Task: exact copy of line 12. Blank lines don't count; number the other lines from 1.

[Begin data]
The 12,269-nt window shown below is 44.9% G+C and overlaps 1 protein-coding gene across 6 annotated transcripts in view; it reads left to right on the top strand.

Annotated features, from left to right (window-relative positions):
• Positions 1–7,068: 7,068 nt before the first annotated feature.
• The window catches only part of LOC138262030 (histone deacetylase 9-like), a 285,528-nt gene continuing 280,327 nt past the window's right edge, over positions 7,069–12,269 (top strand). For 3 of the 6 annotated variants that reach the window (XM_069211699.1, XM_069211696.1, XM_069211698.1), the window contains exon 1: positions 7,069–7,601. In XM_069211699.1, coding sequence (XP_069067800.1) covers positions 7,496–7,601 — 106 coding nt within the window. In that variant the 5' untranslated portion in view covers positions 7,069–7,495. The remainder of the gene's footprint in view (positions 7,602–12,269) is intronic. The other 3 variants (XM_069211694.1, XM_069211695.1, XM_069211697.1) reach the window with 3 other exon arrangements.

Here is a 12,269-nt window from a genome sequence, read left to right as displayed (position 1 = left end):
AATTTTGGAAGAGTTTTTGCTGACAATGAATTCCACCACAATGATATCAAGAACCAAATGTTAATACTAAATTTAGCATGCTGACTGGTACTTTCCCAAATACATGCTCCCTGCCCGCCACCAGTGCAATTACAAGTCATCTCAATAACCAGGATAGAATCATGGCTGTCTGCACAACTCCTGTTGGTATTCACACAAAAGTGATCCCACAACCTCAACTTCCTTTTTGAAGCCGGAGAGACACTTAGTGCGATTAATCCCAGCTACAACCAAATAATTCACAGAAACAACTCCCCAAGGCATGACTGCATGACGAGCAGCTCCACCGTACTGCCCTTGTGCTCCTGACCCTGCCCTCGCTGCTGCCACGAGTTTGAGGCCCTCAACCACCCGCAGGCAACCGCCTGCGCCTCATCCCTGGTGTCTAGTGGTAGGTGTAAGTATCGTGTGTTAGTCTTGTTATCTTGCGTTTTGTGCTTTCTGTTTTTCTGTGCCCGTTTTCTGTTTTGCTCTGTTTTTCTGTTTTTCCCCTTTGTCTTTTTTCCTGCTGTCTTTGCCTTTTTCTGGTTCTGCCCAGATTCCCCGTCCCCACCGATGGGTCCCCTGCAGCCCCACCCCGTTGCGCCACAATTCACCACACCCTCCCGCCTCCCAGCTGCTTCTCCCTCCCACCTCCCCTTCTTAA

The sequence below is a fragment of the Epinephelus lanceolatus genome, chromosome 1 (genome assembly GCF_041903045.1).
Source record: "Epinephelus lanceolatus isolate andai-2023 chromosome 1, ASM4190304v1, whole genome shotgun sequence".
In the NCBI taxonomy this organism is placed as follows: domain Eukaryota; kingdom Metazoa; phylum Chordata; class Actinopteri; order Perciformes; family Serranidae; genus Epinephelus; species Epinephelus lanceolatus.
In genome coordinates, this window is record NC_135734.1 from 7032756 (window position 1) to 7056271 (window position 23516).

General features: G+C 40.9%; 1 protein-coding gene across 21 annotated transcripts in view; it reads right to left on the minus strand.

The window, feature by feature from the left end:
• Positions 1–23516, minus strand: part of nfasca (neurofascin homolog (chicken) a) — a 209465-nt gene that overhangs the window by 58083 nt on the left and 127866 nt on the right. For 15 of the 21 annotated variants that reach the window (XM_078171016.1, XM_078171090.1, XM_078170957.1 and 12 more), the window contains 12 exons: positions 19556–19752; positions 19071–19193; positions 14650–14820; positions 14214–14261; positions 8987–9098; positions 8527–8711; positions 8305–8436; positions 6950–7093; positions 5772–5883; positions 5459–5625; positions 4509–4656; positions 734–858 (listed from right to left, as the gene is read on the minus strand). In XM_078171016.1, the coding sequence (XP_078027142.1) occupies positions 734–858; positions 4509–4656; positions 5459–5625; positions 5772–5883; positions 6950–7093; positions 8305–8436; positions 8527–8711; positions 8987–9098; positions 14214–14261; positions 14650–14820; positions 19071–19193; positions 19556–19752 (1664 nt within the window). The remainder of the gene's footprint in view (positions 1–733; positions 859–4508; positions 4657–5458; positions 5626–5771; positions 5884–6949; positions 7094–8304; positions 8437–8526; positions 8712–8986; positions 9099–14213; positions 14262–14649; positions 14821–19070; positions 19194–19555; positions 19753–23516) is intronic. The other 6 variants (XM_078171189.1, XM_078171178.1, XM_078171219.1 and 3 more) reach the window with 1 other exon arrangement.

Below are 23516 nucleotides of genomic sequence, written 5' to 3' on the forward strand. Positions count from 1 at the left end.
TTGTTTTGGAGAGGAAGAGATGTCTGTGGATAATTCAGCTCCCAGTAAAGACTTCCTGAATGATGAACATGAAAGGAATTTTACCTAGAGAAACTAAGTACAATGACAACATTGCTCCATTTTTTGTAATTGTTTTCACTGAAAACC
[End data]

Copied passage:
The window, feature by feature from the left end: